'Come with a plan,' UN chief tells states ahead of climate summit

A jump in the average number of people exposed to potentially lethal heat waves exemplified climate change's fast-expanding cost to public health.

Antonio Guterres3
UN Secretary-General Antonio Guterres says states should look at enhancing their national plans to reduce planet-warming emissions under the Paris Agreement to limit temperature rise. Image: US Mission Geneva, CC BY-SA 2.0 via IFPRI Flickr

UN Secretary-General Antonio Guterres told governments to come to a September summit with concrete plans to boost climate action, as he released a flagship report on global warming by the World Meteorological Organization (WMO) on Thursday.

The destruction wrought by Cyclone Idai in southern Africa this month was a stark reminder of how climate change was hurting the planet, he said, describing how extreme weather last year disrupted a growing number of lives.

The WMO report came as Guterres drums up support for his summit to ramp up political will to tackle the climate crisis.

“I am telling leaders, ‘Don’t come with a speech, come with a plan’,” he said to journalists.

The world’s top diplomat said states should look at enhancing their national plans to reduce planet-warming emissions under the Paris Agreement to limit temperature rise.

“If not, it will be irreversible,” he said.

The 2015 pact agreed by nearly 200 nations aims to keep the increase in average world temperatures to “well below” 2 degrees Celsius (3.6F) above pre-industrial times, mainly by reducing the use of polluting fossil fuels.

The role of this summit is going to be that countries are allowed to speak if they promise something new.

Petteri Taalas, secretary-general, World Meteorological Organization

But the planet has already heated up by about 1C and may see temperatures warm 3-5C by the end of the century, said WMO Secretary-General Petteri Taalas.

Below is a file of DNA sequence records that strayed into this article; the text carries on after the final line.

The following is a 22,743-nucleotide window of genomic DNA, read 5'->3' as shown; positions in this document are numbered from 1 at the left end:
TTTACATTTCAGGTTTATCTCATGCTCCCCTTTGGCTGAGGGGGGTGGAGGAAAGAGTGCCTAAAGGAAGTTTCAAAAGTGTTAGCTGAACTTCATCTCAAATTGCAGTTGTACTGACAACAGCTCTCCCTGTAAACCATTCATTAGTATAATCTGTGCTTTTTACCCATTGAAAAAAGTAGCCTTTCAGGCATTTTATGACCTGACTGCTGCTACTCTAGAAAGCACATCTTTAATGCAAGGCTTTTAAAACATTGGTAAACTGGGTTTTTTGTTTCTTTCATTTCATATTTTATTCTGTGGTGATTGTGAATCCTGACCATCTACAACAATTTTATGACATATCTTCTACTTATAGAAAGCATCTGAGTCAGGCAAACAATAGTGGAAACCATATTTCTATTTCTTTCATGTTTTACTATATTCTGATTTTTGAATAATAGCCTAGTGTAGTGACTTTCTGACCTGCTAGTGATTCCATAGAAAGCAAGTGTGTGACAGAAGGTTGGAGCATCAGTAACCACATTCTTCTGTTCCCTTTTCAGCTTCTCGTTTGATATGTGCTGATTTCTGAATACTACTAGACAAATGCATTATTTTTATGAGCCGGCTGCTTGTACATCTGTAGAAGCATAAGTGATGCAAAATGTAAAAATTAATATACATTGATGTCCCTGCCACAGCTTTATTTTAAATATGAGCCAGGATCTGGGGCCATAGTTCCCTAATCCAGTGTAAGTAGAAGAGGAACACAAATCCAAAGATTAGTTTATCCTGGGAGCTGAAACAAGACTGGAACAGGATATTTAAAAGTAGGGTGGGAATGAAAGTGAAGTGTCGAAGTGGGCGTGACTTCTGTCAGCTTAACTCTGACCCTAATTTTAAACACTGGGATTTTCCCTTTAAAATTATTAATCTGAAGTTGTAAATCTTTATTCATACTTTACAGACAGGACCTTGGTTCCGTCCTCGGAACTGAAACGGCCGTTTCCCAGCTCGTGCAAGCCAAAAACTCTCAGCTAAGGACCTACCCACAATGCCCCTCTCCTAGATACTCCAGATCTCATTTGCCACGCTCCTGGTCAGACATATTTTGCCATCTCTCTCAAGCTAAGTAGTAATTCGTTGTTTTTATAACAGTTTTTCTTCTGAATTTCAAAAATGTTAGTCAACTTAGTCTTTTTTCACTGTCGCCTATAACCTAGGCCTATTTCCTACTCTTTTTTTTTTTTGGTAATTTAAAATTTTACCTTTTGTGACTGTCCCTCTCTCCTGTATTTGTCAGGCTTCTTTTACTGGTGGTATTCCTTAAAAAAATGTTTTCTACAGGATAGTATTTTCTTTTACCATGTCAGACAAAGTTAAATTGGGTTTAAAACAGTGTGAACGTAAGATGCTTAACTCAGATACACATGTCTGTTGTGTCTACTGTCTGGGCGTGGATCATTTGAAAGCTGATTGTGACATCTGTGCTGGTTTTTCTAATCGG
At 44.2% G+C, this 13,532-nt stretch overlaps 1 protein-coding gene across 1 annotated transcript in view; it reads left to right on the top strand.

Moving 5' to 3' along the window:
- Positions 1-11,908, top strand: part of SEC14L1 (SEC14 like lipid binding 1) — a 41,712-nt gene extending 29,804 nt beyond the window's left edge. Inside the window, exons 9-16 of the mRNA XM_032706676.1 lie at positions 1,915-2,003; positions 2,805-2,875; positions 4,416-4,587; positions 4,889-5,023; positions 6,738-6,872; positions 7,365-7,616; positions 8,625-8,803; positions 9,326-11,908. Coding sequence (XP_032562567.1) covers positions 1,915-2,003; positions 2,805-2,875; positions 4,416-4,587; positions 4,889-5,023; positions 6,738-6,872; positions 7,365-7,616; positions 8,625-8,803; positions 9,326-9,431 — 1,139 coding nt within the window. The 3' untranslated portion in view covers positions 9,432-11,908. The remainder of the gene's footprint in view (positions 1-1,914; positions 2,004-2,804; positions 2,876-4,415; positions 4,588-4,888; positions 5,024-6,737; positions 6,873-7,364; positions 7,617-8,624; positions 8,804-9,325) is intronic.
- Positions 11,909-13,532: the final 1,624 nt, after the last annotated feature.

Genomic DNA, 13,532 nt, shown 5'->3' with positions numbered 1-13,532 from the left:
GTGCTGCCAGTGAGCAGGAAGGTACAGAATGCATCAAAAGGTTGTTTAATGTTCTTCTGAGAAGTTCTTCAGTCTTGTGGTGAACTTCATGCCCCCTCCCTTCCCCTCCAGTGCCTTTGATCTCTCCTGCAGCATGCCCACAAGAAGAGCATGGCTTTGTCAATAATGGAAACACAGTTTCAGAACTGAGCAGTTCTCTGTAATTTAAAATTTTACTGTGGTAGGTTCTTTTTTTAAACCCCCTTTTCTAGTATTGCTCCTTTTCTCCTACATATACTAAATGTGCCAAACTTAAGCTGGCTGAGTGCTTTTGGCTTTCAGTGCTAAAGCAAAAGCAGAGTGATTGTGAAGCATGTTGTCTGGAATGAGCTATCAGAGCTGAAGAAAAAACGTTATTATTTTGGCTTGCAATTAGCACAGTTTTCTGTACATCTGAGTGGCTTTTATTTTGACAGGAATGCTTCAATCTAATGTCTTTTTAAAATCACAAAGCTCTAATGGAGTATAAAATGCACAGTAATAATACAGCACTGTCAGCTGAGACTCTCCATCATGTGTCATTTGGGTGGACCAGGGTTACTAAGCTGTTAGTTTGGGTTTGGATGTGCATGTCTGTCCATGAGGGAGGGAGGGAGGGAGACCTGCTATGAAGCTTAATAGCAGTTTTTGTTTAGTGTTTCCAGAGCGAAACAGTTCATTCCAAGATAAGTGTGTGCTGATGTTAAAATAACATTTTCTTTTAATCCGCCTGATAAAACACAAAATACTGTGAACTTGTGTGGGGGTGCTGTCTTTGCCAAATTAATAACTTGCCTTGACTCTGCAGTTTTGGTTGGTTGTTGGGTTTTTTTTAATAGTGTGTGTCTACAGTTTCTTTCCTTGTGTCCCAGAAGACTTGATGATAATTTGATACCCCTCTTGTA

Scientists have linked global warming to accelerating sea-level rise, shrinking sea ice, glacier retreat and extreme events like heat waves, the UN agency noted in its report.

A jump in the average number of people exposed to potentially lethal heat waves - some 125 million since the beginning of this century - exemplified climate change’s fast-expanding cost to public health, said Guterres.

The world’s warming trend is expected to continue, with the past four years the hottest on record, said the WMO report.

Several countries had already signaled they would bring more ambitious plans to the New York climate summit, said Taalas, who is among the event’s organisers.

“The role of this summit is going to be that countries are allowed to speak if they promise something new,” he said.

Cyclone Idai has caused massive flooding and killed more than 700 people after slamming into Mozambique and rippling through Zimbabwe and Malawi. The powerful storm bore the fingerprints of climate change, said Taalas.

The “clear link” between climate change and social instability should also alarm nations worldwide, added Guterres, who recalled historical instances of extreme weather preceding upheavals such as the French Revolution and the Arab Spring.

Across the globe, disasters affected nearly 62 million people in 2018, mostly in floods, the WMO report said.

A preliminary version of the report was released in November.

This story was published with permission from Thomson Reuters Foundation, the charitable arm of Thomson Reuters, that covers humanitarian news, climate change, resilience, women’s rights, trafficking and property rights. Visit http://news.trust.org/climate.

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